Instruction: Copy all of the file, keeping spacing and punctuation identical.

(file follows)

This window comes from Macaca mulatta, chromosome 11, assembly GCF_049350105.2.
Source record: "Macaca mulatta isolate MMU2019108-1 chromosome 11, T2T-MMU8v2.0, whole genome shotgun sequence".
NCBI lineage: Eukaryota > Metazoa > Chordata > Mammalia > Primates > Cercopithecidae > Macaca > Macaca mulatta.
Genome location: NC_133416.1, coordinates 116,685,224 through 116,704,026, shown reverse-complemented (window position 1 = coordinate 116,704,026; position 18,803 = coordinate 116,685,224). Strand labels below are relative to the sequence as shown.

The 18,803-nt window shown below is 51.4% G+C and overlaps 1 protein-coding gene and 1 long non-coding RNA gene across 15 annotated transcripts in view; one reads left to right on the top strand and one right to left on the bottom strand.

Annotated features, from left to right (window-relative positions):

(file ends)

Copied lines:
This window comes from Macaca mulatta, chromosome 11, assembly GCF_049350105.2.
Source record: "Macaca mulatta isolate MMU2019108-1 chromosome 11, T2T-MMU8v2.0, whole genome shotgun sequence".
NCBI lineage: Eukaryota > Metazoa > Chordata > Mammalia > Primates > Cercopithecidae > Macaca > Macaca mulatta.
Genome location: NC_133416.1, coordinates 116,685,224 through 116,704,026, shown reverse-complemented (window position 1 = coordinate 116,704,026; position 18,803 = coordinate 116,685,224). Strand labels below are relative to the sequence as shown.

The 18,803-nt window shown below is 51.4% G+C and overlaps 1 protein-coding gene and 1 long non-coding RNA gene across 15 annotated transcripts in view; one reads left to right on the top strand and one right to left on the bottom strand.

Annotated features, from left to right (window-relative positions):